Dry Brushing, An Ancient Ayurvedic Method
- Stimulating the lymphatic system
- Exfoliating the skin
- Helping the body rid itself of toxins
- Increasing circulation & energy
- Exfoliation in helping to break down cellulite
What is the lymphatic system?The lymphatic system is a network of tissues and organs that help rid the body of toxins, waste and other unwanted materials. The primary function of the lymphatic system is to transport lymph, a fluid containing infection-fighting white blood cells, throughout the body.
How dry brushing works?Dry brushing works by exfoliating the skin. It is best practice to use a dry brush with coarse, natural-fiber bristles and following a particular pattern in dry brushing the skin. The idea is that the coarse fibers will help remove dead skin and improve the skin’s ability to eliminate toxins through the pores. The lymphatic system helps your body fight off infections. Fluids flow through the system and are filtered through the lymph nodes. If you’re sick or exposed to a lot of toxins, the system may become backed up and clogged. That is why your lymph nodes often become swollen when you have a cold. Dry brushing is thought to help the body release toxins through sweat. The course bristles on the brush stimulate the pores and open them up. This makes it easier for the body to sweat, which in turns reduces the amount of toxins flowing through the lymphatic system. The practice of dry brushing alongside riding in the Hot Room, will increase the detoxification benefits of training in the Hot Room.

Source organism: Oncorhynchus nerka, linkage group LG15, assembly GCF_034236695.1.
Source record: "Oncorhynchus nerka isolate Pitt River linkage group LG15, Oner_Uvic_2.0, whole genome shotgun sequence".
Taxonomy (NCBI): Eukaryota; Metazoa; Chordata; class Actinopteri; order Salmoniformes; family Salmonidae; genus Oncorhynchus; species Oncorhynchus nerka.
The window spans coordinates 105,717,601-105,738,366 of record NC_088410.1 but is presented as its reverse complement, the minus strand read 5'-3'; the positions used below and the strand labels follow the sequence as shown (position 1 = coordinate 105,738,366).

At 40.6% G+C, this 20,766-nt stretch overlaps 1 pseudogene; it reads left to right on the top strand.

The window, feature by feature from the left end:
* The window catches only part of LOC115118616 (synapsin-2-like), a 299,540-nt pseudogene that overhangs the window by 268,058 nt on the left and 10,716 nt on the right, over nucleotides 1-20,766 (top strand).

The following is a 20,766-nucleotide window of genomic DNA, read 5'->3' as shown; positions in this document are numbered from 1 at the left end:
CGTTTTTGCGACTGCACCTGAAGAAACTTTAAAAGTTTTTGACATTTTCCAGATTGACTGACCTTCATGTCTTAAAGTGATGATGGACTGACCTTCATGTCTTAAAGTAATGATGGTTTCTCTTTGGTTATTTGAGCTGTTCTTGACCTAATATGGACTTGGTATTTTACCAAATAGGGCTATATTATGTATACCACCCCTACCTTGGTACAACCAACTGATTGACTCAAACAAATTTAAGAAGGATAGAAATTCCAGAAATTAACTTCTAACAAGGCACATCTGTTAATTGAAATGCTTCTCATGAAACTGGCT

Steps on how to dry brush
First, it is important to understand where lymph nodes are located within the body, as the direction of dry brushing is in relation to lymph node location.
For the purpose of dry brushing, you will focus on the lymph nodes located at the neck, armpits, groin, elbows and behind the knees.
All dry brushing is done in the direction towards the lymph nodes.
It is a good idea to dry brush first thing in the morning, before showering. Begin at your feet and work your way up to your torso.
The point of dry brushing is to encourage lymph toward your upper torso and chest, where the lymphatic fluid will re-enter the bloodstream: You always want to follow the circulatory system. You will take the legs in sections. Start with the top of the feet, then target the lower leg, the knee, and the thigh. When you work on the back of the thigh, treat the butt as an extension of your thigh and continue upward onto the small of your back. As for your stomach, some recommend making circular motions (it’s thought to aid in digestion, but there’s no proof that’s the case) while others prefer long strokes. You can find what feels right for you.
Beginning from your feet, use gentle upward strokes. The strokes should be medium pressure—you want to feel something happening without irritating the skin. Long strokes are the best since you are trying to push up lymph fluid, and that requires a delicate and rhythmic touch. You’ll also want to do each pass more than once and overlap sections while brushing. Think of it like moving along each limb like a spiral staircase. Along bends (like your joints) or smaller areas, you will switch to shorter, quicker movements.
Once you reach your upper body, start with the hands and go across toward the heart. Do a similar routine as you did with the legs: Brush the back of your hands, work around the forearm, and then around the upper arm. Be mindful to treat under the upper arms with extra attention, as that’s where many lymph nodes are (as a rule of thumb, you’ll want to always pay attention to areas with lymph nodes).
Finish up with the neck and décolletage. You’ll want to be extra gentle in this area, as it’s more delicate skin. Also, here you’re deviating from the bottom-up technique—as you are above heart level. Start at the jawline and move down toward your chest. Finish by going over your heart in a circular motion to end your routine. Purchase your dry brush here!